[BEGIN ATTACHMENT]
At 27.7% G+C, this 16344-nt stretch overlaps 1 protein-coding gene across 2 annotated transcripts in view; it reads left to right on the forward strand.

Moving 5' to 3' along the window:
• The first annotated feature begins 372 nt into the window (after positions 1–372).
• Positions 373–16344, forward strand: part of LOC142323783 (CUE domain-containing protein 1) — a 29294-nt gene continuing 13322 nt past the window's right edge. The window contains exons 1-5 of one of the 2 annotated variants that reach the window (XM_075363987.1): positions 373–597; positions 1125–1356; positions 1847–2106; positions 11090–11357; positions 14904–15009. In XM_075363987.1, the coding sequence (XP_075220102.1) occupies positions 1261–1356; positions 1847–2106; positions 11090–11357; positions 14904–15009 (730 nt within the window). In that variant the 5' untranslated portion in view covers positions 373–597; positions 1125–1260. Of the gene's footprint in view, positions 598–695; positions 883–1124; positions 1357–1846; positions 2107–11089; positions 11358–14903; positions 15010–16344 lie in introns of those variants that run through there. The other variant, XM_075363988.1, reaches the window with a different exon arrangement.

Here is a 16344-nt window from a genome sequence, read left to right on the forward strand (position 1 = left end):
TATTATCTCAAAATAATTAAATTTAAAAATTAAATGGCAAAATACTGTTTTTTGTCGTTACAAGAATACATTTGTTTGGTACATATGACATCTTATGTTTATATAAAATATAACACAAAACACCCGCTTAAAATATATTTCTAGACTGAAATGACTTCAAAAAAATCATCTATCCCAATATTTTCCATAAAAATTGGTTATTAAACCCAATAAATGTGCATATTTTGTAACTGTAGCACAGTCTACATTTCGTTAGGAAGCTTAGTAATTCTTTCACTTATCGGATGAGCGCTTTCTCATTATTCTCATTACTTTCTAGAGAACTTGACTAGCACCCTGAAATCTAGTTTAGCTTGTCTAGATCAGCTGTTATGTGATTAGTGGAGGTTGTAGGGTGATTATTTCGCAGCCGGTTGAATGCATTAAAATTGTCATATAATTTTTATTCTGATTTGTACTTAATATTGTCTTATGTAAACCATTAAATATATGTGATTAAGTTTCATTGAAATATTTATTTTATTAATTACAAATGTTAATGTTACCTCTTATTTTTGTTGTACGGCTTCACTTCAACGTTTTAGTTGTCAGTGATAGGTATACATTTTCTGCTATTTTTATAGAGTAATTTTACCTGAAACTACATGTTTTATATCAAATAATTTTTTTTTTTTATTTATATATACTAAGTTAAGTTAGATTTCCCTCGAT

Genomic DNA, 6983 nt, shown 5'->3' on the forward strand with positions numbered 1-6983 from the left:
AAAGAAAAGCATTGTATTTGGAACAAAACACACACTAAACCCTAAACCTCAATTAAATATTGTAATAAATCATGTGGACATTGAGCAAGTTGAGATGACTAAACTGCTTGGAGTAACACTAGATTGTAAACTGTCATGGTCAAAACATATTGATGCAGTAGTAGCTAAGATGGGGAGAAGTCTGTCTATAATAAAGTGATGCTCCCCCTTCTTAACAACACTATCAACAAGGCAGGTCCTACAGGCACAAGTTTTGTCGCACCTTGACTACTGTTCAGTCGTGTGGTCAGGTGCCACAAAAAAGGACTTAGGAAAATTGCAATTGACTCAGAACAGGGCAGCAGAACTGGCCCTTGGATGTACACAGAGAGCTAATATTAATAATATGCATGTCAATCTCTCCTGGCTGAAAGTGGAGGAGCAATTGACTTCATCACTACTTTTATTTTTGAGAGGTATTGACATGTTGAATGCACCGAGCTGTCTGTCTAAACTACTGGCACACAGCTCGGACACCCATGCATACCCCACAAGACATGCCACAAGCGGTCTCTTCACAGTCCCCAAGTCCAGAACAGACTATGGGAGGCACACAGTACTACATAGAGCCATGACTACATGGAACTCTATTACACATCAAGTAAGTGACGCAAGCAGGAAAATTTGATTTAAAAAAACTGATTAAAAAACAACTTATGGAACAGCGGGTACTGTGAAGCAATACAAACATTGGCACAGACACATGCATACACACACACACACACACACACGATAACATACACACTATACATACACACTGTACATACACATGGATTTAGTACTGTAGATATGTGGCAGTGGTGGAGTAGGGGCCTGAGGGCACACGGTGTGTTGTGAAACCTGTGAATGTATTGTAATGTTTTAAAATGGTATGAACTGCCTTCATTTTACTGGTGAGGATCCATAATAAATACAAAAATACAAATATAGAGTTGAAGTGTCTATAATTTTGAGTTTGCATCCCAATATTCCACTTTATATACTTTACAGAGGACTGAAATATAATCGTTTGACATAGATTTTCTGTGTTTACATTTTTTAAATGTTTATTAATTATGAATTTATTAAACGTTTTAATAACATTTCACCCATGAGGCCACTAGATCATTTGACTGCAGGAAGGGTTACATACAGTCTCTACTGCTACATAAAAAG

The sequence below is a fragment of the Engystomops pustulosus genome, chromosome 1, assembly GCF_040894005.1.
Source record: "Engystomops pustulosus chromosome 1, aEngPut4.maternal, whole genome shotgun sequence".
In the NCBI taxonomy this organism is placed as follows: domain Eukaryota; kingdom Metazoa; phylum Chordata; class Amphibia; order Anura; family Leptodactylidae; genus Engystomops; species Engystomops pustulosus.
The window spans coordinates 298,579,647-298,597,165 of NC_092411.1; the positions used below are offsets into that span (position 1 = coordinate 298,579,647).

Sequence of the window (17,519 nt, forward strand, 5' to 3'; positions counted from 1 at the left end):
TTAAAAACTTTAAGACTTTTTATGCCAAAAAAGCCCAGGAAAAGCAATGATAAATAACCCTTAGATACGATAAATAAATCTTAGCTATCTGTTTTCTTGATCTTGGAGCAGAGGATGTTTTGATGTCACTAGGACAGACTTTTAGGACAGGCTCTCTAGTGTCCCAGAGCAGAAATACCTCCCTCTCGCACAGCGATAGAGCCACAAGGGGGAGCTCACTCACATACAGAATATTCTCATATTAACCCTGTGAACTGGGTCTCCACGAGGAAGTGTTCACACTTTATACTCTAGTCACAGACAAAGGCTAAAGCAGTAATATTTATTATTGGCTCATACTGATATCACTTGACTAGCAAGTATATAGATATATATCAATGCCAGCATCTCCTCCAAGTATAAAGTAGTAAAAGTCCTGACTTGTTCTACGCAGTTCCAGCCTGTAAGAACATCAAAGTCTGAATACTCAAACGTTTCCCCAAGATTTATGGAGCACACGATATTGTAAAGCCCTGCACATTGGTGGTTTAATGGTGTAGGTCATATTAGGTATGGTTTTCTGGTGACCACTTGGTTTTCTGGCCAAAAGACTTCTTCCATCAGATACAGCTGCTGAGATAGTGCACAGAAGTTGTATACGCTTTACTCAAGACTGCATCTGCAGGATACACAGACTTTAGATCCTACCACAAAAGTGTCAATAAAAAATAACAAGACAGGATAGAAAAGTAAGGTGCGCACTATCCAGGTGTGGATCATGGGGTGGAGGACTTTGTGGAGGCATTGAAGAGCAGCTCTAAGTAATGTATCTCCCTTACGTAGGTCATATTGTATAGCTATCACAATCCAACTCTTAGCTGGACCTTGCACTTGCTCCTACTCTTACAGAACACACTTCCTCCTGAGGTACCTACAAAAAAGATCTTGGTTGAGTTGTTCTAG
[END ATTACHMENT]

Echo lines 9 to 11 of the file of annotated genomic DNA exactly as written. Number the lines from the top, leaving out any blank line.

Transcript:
The sequence below is a fragment of the Engystomops pustulosus genome, chromosome 1, assembly GCF_040894005.1.
Source record: "Engystomops pustulosus chromosome 1, aEngPut4.maternal, whole genome shotgun sequence".
In the NCBI taxonomy this organism is placed as follows: domain Eukaryota; kingdom Metazoa; phylum Chordata; class Amphibia; order Anura; family Leptodactylidae; genus Engystomops; species Engystomops pustulosus.